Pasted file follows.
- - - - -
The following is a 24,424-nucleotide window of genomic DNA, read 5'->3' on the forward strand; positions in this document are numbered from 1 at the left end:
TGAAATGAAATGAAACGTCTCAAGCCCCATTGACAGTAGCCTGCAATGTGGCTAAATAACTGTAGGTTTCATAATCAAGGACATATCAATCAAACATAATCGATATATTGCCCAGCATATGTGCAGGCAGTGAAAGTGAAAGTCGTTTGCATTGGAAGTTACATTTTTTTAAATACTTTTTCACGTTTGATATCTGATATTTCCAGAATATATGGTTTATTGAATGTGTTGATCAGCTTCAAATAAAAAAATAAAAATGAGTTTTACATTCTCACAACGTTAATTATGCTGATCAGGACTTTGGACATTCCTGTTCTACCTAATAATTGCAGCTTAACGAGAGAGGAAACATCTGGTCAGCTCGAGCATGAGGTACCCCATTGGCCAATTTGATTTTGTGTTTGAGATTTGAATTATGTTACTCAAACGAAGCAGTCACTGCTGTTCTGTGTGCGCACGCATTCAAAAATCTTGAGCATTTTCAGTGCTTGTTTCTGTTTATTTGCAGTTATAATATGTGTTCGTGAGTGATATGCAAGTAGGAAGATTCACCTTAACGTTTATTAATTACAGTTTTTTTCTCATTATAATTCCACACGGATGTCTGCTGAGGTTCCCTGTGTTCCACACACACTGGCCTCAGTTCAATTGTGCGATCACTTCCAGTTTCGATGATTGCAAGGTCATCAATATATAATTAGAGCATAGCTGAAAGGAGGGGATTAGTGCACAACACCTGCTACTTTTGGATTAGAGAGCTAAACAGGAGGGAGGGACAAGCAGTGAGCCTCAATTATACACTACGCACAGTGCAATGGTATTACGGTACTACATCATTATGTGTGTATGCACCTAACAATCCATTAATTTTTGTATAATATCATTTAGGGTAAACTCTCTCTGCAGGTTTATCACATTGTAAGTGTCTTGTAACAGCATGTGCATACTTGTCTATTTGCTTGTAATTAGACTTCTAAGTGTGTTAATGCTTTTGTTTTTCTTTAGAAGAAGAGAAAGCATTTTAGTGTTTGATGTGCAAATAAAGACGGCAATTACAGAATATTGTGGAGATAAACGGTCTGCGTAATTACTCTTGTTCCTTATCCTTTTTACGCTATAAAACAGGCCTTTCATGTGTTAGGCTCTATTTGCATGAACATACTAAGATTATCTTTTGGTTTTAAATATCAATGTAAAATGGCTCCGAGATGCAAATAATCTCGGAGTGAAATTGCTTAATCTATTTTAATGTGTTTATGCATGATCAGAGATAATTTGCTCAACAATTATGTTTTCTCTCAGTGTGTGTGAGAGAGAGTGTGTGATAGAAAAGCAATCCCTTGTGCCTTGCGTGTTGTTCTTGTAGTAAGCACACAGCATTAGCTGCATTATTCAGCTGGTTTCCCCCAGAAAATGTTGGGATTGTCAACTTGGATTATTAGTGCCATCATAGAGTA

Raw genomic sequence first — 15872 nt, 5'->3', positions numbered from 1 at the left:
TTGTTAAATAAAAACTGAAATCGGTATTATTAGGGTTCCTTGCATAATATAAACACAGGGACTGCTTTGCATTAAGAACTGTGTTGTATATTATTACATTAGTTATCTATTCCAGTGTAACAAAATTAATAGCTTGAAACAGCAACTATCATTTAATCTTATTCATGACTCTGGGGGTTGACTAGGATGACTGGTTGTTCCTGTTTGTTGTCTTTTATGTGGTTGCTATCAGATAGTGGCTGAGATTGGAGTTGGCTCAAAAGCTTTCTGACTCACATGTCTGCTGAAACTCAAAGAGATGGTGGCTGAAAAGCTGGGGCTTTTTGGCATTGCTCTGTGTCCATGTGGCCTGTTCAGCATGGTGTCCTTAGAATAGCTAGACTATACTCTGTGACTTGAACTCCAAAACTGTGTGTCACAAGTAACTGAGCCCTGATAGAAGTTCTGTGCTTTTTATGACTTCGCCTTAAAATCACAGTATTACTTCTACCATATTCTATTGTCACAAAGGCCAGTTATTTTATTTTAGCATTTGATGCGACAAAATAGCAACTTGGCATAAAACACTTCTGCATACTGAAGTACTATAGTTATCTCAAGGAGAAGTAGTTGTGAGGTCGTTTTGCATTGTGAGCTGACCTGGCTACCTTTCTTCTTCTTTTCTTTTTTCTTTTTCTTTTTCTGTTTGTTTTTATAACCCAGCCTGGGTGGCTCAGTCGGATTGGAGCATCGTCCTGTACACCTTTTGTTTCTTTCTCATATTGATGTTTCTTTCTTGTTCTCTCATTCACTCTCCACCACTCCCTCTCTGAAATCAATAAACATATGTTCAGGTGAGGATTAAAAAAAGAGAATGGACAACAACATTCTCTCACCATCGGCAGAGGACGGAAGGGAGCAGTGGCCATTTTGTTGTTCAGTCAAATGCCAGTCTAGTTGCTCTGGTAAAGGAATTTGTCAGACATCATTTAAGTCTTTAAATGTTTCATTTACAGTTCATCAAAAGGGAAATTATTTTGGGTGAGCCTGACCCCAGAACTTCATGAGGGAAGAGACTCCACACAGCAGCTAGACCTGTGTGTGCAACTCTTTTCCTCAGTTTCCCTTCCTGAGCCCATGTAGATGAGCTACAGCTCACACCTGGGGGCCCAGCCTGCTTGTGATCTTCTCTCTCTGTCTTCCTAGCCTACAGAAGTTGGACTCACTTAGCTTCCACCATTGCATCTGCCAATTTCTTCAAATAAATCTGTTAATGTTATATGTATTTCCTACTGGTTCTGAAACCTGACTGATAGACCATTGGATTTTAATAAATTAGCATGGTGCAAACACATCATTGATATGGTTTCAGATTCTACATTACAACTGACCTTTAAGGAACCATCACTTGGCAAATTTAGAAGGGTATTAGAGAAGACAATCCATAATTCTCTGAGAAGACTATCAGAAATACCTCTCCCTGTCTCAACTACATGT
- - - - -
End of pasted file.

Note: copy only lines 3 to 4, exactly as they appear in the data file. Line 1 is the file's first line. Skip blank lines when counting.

Raw genomic sequence first — 15872 nt, 5'->3', positions numbered from 1 at the left:
TTGTTAAATAAAAACTGAAATCGGTATTATTAGGGTTCCTTGCATAATATAAACACAGGGACTGCTTTGCATTAAGAACTGTGTTGTATATTATTACATTAGTTATCTATTCCAGTGTAACAAAATTAATAGCTTGAAACAGCAACTATCATTTAATCTTATTCATGACTCTGGGGGTTGACTAGGATGACTGGTTGTTCCTGTTTGTTGTCTTTTATGTGGTTGCTATCAGATAGTGGCTGAGATTGGAGTTGGCTCAAAAGCTTTCTGACTCACATGTCTGCTGAAACTCAAAGAGATGGTGGCTGAAAAGCTGGGGCTTTTTGGCATTGCTCTGTGTCCATGTGGCCTGTTCAGCATGGTGTCCTTAGAATAGCTAGACTATACTCTGTGACTTGAACTCCAAAACTGTGTGTCACAAGTAACTGAGCCCTGATAGAAGTTCTGTGCTTTTTATGACTTCGCCTTAAAATCACAGTATTACTTCTACCATATTCTATTGTCACAAAGGCCAGTTATTTTATTTTAGCATTTGATGCGACAAAATAGCAACTTGGCATAAAACACTTCTGCATACTGAAGTACTATAGTTATCTCAAGGAGAAGTAGTTGTGAGGTCGTTTTGCATTGTGAGCTGACCTGGCTACCTTTCTTCTTCTTTTCTTTTTTCTTTTTCTTTTTCTGTTTGTTTTTATAACCCAGCCTGGGTGGCTCAGTCGGATTGGAGCATCGTCCTGTACACCTTTTGTTTCTTTCTCATATTGATGTTTCTTTCTTGTTCTCTCATTCACTCTCCACCACTCCCTCTCTGAAATCAATAAACATATGTTCAGGTGAGGATTAAAAAAAGAGAATGGACAACAACATTCTCTCACCATCGGCAGAGGACGGAAGGGAGCAGTGGCCATTTTGTTGTTCAGTCAAATGCCAGTCTAGTTGCTCTGGTAAAGGAATTTGTCAGACATCATTTAAGTCTTTAAATGTTTCATTTACAGTTCATCAAAAGGGAAATTATTTTGGGTGAGCCTGACCCCAGAACTTCATGAGGGAAGAGACTCCACACAGCAGCTAGACCTGTGTGTGCAACTCTTTTCCTCAGTTTCCCTTCCTGAGCCCATGTAGATGAGCTACAGCTCACACCTGGGGGCCCAGCCTGCTTGTGATCTTCTCTCTCTGTCTTCCTAGCCTACAGAAGTTGGACTCACTTAGCTTCCACCATTGCATCTGCCAATTTCTTCAAATAAATCTGTTAATGTTATATGTATTTCCTACTGGTTCTGAAACCTGACTGATAGACCATTGGATTTTAATAAATTAGCATGGTGCAAACACATCATTGATATGGTTTCAGATTCTACATTACAACTGACCTTTAAGGAACCATCACTTGGCAAATTTAGAAGGGTATTAGAGAAGACAATCCATAATTCTCTGAGAAGACTATCAGAAATACCTCTCCCTGTCTCAACTACATGT